Title: I Have Never
Author: Camilla Isley
Release Date: July 13th, 2017
Genre: Chick Lit
Twenty-nine-year-old Blair Walker is a girl with a plan, or more a girl with a list. A list of dos and don’ts to live the perfect life, land a dream career, and marry Mr. Right.
When Blair loses her job and gets dumped by her boyfriend all in one day, she starts to wonder if she’s had it all wrong. And what better way to find out than experience everything the list forbade?
With hilarious consequences, Blair will discover some items are trickier to tick off than she’d thought…
A laugh out loud romantic comedy perfect for fans of Lindsey Kelk, Sophie Kinsella, and Mhairi McFarlane. First Comes Love is a series of interconnected romantic novels. However, each book in the series can be read as a standalone novel.
Camilla is an engineer turned writer after she quit her job to follow her husband in an adventure abroad.
She’s a cat lover, coffee addict, and shoe hoarder. Besides writing, she loves reading—duh!—cooking, watching bad TV, and going to the movies—popcorn, please. She’s a bit of a foodie, nothing too serious. A keen traveler, Camilla knows mosquitoes play a role in the ecosystem, and she doesn’t want to starve all those frog princes out there, but she could really live without them.
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Never Get Drunk
My entire body aches. Even the tips of my hair are in pain. Instead of blood, it feels like acid is pumping through my veins, and my lids have been replaced by sandpaper. What’s happening to me?
I try to move. Easier thought than done. My muscles feel like Jell-O. I’m stuck lying on something soft, something that smells like a cold winter day: pinecones and rain. Slowly, I open my eyes. Daylight stabs my pupils, sending tendrils of pain through my brain. Where am I? In a bedroom, it seems. Whose bedroom? Ah, that’s the question.
Panic gnaws at my stomach, followed by a flood of nausea. I turn to one side and spot a glass of water and a blister of Aleve on a nightstand. A lifeline. I pop two pills and drain the water before collapsing back on the bed.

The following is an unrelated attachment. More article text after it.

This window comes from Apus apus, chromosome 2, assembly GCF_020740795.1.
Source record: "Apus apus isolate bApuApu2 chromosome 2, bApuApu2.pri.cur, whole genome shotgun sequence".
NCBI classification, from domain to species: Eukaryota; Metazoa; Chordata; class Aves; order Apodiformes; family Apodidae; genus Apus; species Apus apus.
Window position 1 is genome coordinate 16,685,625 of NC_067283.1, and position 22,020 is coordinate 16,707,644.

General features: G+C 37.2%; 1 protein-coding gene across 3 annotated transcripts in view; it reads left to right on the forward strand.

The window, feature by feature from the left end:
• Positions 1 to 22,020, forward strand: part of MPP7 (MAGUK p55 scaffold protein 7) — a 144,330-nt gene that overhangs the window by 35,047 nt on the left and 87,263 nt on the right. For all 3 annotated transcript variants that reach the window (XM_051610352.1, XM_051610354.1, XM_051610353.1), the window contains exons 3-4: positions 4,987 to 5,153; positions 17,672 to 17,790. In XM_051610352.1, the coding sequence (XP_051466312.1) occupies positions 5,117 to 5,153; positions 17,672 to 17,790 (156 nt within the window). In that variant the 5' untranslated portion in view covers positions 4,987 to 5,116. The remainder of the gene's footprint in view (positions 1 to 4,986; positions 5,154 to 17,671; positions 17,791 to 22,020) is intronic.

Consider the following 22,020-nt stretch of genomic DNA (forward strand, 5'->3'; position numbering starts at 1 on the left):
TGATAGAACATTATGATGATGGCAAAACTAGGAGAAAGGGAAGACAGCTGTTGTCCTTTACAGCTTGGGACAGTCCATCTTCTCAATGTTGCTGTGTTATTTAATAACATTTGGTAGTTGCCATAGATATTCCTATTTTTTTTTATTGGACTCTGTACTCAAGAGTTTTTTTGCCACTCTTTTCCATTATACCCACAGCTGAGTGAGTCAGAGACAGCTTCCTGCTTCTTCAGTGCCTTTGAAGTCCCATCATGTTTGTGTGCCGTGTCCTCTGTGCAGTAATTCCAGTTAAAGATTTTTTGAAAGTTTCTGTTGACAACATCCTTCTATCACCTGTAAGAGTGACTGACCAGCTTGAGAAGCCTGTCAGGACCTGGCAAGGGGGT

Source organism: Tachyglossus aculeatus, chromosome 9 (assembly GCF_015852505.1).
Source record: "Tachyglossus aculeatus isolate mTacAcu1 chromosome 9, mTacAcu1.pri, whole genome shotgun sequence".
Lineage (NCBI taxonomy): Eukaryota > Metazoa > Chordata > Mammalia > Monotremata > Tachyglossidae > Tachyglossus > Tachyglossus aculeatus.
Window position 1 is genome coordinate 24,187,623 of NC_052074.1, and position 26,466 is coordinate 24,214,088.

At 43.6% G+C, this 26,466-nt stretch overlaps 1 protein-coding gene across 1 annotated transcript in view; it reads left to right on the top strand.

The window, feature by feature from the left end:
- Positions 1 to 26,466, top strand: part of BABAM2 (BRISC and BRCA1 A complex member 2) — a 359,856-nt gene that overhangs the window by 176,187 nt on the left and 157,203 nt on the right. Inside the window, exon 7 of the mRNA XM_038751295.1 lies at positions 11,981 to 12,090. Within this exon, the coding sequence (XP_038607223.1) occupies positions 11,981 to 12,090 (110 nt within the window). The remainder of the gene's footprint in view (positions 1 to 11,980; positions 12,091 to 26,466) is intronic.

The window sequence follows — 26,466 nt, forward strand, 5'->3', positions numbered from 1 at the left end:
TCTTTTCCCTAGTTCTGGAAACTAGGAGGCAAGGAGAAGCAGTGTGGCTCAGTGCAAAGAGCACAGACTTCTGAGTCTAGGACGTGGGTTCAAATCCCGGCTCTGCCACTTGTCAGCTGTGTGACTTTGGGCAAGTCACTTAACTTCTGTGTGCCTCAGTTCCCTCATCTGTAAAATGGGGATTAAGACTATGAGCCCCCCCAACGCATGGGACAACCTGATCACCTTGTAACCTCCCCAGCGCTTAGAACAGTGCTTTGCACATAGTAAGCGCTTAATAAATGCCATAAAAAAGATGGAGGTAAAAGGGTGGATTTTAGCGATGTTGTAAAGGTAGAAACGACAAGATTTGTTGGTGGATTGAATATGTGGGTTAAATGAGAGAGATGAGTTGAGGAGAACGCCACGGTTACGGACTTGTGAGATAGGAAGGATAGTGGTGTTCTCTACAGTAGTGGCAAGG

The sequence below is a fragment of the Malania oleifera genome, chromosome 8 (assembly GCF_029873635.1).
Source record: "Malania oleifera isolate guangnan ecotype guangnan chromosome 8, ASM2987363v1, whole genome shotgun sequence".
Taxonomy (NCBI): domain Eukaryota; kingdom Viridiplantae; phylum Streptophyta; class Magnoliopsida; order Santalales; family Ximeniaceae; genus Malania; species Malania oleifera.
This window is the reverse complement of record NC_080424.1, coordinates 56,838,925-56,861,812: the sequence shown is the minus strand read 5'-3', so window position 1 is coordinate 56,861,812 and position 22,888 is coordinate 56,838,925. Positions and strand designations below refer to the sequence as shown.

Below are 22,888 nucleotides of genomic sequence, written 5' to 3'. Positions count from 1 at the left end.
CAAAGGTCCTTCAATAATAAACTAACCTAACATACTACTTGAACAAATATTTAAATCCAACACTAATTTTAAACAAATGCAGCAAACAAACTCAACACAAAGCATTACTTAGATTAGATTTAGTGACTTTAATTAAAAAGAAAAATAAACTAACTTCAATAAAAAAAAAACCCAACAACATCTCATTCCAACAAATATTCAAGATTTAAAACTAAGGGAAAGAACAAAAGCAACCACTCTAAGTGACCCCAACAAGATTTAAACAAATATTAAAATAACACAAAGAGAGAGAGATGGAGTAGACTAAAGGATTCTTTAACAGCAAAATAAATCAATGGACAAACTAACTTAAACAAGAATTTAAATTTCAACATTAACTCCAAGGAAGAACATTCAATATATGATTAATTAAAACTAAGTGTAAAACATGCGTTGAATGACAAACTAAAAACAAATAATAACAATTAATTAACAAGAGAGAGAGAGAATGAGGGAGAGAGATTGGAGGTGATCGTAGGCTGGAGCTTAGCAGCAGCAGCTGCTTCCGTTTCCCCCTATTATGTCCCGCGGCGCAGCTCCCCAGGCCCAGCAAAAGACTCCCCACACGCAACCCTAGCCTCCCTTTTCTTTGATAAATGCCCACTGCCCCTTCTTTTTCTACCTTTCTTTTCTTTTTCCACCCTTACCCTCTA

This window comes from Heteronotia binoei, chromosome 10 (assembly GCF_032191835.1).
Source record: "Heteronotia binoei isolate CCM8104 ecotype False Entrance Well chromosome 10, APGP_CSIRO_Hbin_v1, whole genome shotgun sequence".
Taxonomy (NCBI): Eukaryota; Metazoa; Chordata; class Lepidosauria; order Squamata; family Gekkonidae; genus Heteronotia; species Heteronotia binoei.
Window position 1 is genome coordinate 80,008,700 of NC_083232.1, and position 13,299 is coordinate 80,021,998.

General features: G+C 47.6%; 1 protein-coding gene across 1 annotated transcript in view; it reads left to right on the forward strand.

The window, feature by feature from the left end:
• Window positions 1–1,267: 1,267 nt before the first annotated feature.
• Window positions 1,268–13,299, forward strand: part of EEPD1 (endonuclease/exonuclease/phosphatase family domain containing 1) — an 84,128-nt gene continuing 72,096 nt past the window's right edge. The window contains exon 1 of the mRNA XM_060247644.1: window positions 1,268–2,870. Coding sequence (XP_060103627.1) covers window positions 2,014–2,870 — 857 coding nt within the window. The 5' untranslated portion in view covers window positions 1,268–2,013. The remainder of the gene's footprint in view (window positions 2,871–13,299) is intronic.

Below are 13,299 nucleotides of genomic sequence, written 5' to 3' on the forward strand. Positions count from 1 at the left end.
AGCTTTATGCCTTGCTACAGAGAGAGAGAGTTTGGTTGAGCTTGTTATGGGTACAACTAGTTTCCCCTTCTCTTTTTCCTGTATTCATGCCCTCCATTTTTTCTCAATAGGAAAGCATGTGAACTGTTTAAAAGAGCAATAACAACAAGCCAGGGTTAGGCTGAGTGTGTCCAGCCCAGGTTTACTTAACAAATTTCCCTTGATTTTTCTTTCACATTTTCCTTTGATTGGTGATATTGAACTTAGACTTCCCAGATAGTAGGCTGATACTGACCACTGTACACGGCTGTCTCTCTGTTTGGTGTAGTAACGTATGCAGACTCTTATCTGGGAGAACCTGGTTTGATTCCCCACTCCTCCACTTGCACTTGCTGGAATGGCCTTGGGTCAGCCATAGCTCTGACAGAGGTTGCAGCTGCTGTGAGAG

Who’s bed? Oh, crap… I’m in someone’s bed, in my underwear, and I’ve absolutely no idea how I got here.
The last thing I remember is walking into a bar determined to tackle the next item on the list: never get drunk.
Ding-dong. Mr. Hangover, we meet at last… Not sure I like you. I close my eyes hoping the Aleve will act quickly.
When I open them again, I’ve no clue how much time has passed—a minute or an hour—but at least I’m slightly better. Well enough to roll over and retrieve my discarded clothes from the floor. There’s my bag, too, and I always carry a compact mirror. Face damage assessment time. Gingerly, I flip the little metallic lid open. I’ve got panda eyes, but it’s nothing some makeup remover wipes can’t fix. The cool touch of the damp cotton is heavenly on my heated skin as I scrub myself clean. The soothing moisture helps also with the headache, so much so that I don’t stop until I’ve used up the entire packet of wipes.
With my head a little clearer, I search for my phone and unlock the screen. Eight fifteen in the morning. There’s an unhealthy number of missed calls and messages waiting to be answered. Later. My temples are still pounding. I open the map app to check where in the world I am exactly. The little blue dot stops on Brooklyn Heights.
What the hell am I doing in Brooklyn? How did I get here? Whose house is this?
Time to find out.
Still sitting on the bed, I put on the silky turquoise dress I was wearing last night—perfect for a proposal, not so much for a morning-after commute from Brooklyn. There’s nothing I can do about the hair, so I scrunch the red tangles in a messy-for-real bun and stand up.